Sara seeks to establish meaningful relationships with her friends, family, community and work partners in a fashion that facilitates happiness and success for all parties involved. I am an English and French major, potentially considered an “amateur” in the scope of digital media. Yet, Sara and I connected through social media- one of the greatest networking tools that currently exists- and she saw that I have a passion fro writing and connecting with other young creatives. She decided to extend the offer of writing for Sara Strives, as she recognizes the value of an individual and the works that they produce.

When you log onto Sara Strives’ about page, you are currently met by an Adobe Spark Video that notes her site as “creative,” “ambitious,” “inspired“, and “community“. If you read closely, you’ll notice that three out of four words are adjectives. The fourth, a noun, is the driving force behind Sara Strives. The various tabs on the site encourage others to join and support her journey, as success is meaningless without people to share it with, make you better a what you do, and to bring along for the ride.

As Sara says, creation- whether it be a news article, blog post, or new YouTube video- gives her, myself, and others in our community a type of joy that feels good when we keep it to ourselves, but even better when someone looks from the outside in, notices how your creation brings you joy, and then it brings them joy, too. The joy of creation is infectious and someone who might want to try something new but does not have the confidence to will see what you are doing and feel like they can do it too.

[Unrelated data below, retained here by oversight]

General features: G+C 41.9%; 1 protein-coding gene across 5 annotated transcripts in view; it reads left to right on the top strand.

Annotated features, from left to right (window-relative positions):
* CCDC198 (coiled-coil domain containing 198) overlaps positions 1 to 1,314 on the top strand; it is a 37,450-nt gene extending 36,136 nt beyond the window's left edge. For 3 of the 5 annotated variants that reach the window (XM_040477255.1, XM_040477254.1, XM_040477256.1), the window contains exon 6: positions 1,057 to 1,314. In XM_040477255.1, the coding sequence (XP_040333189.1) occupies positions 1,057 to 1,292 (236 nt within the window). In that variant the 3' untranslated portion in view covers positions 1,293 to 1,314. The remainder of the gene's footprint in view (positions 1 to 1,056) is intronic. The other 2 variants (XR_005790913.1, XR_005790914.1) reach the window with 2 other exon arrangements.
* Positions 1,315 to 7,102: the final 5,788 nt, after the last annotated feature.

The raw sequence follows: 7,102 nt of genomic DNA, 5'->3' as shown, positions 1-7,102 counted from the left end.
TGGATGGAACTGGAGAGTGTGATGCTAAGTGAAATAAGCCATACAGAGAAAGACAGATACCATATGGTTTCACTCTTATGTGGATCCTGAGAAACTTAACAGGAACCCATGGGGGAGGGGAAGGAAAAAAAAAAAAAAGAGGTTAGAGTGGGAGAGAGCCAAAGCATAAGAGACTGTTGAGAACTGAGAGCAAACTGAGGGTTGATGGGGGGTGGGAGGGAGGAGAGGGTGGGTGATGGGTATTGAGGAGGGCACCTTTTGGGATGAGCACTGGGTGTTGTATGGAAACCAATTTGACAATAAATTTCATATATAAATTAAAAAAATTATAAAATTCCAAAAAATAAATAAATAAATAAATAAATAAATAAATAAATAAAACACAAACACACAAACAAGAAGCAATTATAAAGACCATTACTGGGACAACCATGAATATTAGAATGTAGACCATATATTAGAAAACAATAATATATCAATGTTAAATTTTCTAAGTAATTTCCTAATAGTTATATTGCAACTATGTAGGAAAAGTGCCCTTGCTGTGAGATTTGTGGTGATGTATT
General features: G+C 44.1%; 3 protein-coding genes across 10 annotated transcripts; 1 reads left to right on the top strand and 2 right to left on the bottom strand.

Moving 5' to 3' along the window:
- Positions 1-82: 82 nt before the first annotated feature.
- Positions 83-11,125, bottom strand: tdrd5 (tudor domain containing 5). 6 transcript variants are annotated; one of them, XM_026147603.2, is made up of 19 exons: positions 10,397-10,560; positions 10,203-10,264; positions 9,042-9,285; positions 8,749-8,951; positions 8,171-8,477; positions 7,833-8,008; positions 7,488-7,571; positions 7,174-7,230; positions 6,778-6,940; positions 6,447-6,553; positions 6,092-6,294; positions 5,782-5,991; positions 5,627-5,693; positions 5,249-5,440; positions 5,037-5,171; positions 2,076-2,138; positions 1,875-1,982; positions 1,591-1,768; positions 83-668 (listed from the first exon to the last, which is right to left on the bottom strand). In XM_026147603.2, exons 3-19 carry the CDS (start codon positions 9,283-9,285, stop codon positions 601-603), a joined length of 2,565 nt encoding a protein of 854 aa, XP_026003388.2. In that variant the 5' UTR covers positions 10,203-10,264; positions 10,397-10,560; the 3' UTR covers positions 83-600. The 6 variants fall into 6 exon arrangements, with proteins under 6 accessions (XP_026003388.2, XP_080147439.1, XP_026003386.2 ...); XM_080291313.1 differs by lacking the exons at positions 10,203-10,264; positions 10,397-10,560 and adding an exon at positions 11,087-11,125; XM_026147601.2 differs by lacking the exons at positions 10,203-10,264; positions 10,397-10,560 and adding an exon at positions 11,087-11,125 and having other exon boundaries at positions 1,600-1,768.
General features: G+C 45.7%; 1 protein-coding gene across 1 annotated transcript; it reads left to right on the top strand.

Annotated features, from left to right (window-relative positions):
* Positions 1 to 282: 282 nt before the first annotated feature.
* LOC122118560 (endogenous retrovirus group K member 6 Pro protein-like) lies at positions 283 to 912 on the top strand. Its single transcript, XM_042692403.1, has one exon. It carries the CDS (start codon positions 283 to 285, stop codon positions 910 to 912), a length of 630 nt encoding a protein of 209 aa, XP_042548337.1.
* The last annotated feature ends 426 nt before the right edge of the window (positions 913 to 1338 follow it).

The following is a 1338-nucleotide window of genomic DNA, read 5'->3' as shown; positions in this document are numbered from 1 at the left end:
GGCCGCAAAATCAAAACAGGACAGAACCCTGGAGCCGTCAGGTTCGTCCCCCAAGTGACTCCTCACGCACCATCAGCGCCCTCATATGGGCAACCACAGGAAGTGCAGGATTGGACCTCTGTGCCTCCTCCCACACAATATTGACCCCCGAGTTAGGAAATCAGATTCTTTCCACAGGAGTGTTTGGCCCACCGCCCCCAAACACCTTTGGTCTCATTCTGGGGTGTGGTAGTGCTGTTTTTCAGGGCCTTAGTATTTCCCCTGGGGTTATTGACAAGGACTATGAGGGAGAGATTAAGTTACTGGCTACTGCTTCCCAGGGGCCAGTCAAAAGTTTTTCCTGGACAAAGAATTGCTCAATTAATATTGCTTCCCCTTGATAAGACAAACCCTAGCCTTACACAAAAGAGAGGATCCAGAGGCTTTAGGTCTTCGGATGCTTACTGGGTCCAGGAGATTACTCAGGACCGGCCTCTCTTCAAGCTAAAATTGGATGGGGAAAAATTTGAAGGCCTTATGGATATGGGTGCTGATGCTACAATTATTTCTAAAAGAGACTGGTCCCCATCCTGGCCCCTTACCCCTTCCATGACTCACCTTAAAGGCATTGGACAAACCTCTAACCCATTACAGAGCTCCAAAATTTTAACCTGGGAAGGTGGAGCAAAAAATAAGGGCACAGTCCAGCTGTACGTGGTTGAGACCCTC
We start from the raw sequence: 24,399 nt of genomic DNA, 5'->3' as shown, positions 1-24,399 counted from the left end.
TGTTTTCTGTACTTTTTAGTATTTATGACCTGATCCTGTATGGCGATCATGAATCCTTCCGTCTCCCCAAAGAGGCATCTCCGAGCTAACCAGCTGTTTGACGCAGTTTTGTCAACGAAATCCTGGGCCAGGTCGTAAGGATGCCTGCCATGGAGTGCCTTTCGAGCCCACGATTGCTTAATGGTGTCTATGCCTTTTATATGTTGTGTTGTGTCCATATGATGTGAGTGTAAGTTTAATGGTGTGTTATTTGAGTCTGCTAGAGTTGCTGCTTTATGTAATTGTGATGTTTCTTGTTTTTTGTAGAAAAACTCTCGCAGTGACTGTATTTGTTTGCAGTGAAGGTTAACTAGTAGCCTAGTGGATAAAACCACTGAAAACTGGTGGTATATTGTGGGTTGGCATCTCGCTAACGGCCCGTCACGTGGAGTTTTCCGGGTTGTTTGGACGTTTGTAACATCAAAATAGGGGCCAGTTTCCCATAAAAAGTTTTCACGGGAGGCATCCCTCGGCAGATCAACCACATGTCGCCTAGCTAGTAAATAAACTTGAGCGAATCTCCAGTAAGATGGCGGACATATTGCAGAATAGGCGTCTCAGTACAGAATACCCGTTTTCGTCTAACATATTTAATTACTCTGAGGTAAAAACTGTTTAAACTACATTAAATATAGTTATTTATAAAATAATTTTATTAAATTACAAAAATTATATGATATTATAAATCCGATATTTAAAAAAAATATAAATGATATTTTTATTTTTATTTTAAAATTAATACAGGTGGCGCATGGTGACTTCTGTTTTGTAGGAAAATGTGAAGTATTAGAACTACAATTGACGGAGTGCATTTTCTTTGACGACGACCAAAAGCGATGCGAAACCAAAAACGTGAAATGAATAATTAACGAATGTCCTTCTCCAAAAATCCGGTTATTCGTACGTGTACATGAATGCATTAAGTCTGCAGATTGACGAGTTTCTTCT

That’s where the happiness comes in. It may be a choice, but when you create your own opportunities for success that are inspired by your passions and interests, and then offer up the source of your happiness to others, happiness is a very easy choice.

Happiness is a choice that translates into all areas of life- especially family. As Sara and I know, pursuing your interests and starting something brand new is not easy, but when you have a familial safe haven to lean on and go to, you also have people that keep you going. “Family” does not always have to mean something biological, either. Although most of us work remotely and meet up for monthly video conference calls, I consider Sara and the writers of Odyssey, where you can apply with me if you e- mail me at my blog,  as a different type of family that understands my experiences as a young person. Sara Strives creates a new digital community- a family- of creatives of all types- videographers, bloggers, fashion designers, whoever. Not everyone can say they belong to such an eclectic family.